In light of emergency bank restrictions being imposed in Greece, travellers may be wondering how this will affect them. Here’s what you need to know.
All banks are shut until Thursday 9 July at least
This includes branches of foreign banks. This was dubbed a “bank holiday period” by Greece’s now ex-finance minister.
€60 cap on ATM withdrawals for nationals
These capital controls restrict the amount Greeks can withdraw. As a foreign traveller, your bank card shouldn’t be subject to a limit.
However, there are two things to bear in mind here. One is that ATMs may run out of banknotes. And that’s not to mention having to join the queue.
The other is that withdrawal limits may be set on foreign bank cards yet.
Travel insurance policies have a cap on the amount of cash covered
If you’ve not yet left, and are thinking of exchanging a big wad of currency before you go, note that your travel insurance may only cover some of it.
Check the limit on your policy, and also remember that there will be an excess to pay on your claim.
Some insurers have raised the amount of cash a traveller can claim for if stolen. This includes Aviva, Allclear and Insureandgo. Be sure to check your policy so you know exactly how much you're covered for.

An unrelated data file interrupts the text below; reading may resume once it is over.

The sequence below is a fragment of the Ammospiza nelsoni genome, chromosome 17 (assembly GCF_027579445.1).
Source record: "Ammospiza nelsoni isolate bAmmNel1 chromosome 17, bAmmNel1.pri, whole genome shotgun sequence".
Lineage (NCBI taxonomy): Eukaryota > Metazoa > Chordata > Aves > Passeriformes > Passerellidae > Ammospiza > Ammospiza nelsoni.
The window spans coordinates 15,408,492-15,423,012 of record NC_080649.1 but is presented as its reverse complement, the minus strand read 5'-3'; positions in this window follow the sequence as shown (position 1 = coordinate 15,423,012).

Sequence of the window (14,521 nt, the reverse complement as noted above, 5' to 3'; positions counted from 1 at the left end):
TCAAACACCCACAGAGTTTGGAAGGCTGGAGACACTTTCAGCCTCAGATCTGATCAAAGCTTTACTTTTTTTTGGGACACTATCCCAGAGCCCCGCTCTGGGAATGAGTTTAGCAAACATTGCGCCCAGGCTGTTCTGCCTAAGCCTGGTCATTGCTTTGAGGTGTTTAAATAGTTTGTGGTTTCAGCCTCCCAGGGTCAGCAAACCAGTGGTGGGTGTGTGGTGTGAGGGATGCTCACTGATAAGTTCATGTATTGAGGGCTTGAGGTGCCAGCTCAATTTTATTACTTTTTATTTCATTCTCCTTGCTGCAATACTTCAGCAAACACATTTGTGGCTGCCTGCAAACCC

Policies tend to state that you need to take ‘reasonable care’ of your possessions. Which means that if cash is left unattended, then your insurer is unlikely to pay out.
However, if you don’t have a safe or deposit box, having to keep a large amount of cash on your person may well make you nervous.
Cards still work as normal
An alternative to exchanging a large amount of currency is to pay your way by card. Credit and debit cards should work in many shops and restaurants as per usual.
However, smaller vendors may not accept cards. Be sure to ask first.
Be aware that not all cards are created equal when it comes to payments abroad. Although some cards don’t have foreign exchange fees, others do, and the amount you’re charged can vary.
Another alternative is getting a prepaid card. You can load up a card before you go, and use it anywhere where credit or debit cards are accepted.
There are other advantages too. As a prepaid card doesn’t give credit, you can get one without being subject to a credit check.
Plus others can pay onto the card for you if you run out of spending money while abroad.
Keep your options open
It’s best not to rely wholly on one method of payment. Although using a card may seem like a good bet, it’s always an idea to have some cash on you in case of emergency.
Although there is a chance that Greece may have to leave the euro, these things take time. Even if they have to establish a new drachma, it's likely that euros will still be accepted in shops and restaurants. Again, be sure to check first.
Before you set out, it's worth checking the foreign travel advice section of GOV.UK in case the situation changes.
Originally published 29 June 2015